3 Years in the Making
For three years I’ve wanted to take on the Mountainman. The course is somewhere I’d never run before, and the name of the course just spoke to me. So this year when I finally decided to sign up I was both excited and nervous. Going through a season with two DNFs had shaken my confidence. I was asked if I wouldn’t rather just run the marathon distance, it too is quite challenging and I’d most likely be sure to finish. That question caused me to think about it, but I knew it wasn’t really an option for me: I had to do the full Mountainman – all 80km and 5000 meters of elevation gain.
Who or what do we race against at such events? I think that most runners are of the same opinion, your number one competitor is yourself. Running faster, longer, further. Trail runners freely welcome a second challenger, namely the terrain. Trail conditions, general elevation, climb and descent. It’s all part of the mix. The Mountainman promises brilliant scenery, 5000 m of elevation gain, 4674 meters of descent and 80km of running exhilaration all at an altitude of over 960 meters above sea level. The distance, for all intents and purposes circumnavigates the canton of Obwalden in Central Switzerland and ends on top of one of the country’s most famous mountains Pilatus. Shrouded in myth and mystery, from dragons the the burial mountain of Pontius Pilot, it’s a fantastic place to end a race.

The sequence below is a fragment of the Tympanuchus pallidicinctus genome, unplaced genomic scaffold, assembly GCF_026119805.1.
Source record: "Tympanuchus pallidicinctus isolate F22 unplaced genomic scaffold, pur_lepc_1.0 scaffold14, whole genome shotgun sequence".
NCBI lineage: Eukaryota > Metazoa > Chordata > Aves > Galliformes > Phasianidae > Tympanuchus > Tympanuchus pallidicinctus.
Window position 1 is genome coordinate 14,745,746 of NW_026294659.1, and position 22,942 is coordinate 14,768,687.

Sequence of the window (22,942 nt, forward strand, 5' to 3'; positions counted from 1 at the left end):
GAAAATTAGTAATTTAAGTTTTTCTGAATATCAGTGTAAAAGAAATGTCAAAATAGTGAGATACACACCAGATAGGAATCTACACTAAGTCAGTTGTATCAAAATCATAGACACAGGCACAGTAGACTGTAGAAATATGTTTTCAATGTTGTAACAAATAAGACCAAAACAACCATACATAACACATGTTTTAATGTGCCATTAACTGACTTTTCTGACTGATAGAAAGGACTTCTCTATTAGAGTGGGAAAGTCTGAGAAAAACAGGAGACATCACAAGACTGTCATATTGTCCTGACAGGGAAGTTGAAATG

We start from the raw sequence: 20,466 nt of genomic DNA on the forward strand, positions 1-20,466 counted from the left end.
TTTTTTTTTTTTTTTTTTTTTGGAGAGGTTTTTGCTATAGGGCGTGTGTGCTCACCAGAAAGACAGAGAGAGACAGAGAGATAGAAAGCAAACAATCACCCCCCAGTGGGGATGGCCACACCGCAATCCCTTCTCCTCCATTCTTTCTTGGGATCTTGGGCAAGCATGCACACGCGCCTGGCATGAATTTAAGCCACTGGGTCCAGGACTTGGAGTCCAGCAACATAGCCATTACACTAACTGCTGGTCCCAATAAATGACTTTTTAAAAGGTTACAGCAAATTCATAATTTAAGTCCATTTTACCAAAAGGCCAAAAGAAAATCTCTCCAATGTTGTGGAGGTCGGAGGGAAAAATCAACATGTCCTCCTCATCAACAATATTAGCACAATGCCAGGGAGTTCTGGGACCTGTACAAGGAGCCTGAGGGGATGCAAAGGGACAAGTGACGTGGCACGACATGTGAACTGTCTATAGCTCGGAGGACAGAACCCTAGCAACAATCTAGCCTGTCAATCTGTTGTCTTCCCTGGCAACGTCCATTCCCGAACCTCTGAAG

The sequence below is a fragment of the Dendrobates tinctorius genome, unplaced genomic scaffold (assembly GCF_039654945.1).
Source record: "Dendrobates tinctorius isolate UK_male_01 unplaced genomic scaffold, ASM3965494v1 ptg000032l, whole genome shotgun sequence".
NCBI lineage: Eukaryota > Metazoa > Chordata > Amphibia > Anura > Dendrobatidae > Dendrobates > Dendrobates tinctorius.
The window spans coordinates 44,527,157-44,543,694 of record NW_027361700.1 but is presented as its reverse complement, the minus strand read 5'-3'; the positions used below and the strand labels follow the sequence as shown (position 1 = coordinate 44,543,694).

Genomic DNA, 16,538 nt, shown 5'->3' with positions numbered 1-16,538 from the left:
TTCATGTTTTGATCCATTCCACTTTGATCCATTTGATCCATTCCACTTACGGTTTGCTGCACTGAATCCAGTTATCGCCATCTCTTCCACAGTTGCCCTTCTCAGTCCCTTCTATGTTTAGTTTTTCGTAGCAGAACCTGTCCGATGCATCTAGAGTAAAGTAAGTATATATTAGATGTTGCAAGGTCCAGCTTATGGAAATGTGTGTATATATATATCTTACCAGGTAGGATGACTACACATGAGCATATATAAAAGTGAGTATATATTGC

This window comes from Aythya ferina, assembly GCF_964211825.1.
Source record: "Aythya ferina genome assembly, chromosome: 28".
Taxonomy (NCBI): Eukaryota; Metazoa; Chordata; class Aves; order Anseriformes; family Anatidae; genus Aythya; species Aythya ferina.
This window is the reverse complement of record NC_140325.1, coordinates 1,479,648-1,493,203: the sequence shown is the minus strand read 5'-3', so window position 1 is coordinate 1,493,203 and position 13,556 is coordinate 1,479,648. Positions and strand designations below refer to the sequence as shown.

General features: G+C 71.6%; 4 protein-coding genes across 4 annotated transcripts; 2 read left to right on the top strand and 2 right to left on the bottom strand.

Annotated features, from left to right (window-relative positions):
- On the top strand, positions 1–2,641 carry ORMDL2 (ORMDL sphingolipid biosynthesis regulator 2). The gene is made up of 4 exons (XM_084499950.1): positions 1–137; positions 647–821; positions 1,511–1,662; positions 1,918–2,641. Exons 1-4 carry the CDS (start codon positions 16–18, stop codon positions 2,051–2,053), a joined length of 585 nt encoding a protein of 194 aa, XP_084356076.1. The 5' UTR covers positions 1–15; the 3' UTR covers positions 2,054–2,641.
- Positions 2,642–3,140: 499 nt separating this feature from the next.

With a time limit of 16.5 hours to complete the race, there is no strangling here, and racers know it. The race begins at 6:45 at the station Trüebsee above Engelberg. On a damp, cold and dark Saturday morning we took our starting positions. Racers from all of Switzerland, Germany, Italy, the UK and even America were in attendance for a race that is also counts as the Swiss Trail Running Championship. As the traditional Swiss music being played at the starting was interrupted by the organiser of the event, Florian Spichtig, everyone paid attention. He told us to make sure to use our poles correctly if we had them with us and to be very careful on the descents as many were very wet and slippery. That said, he seemed optimistic at least in word that it would be a great although muddy race. With a twinge of uncertainty in his voice he counted us down and sent us off on an 80km tour de force.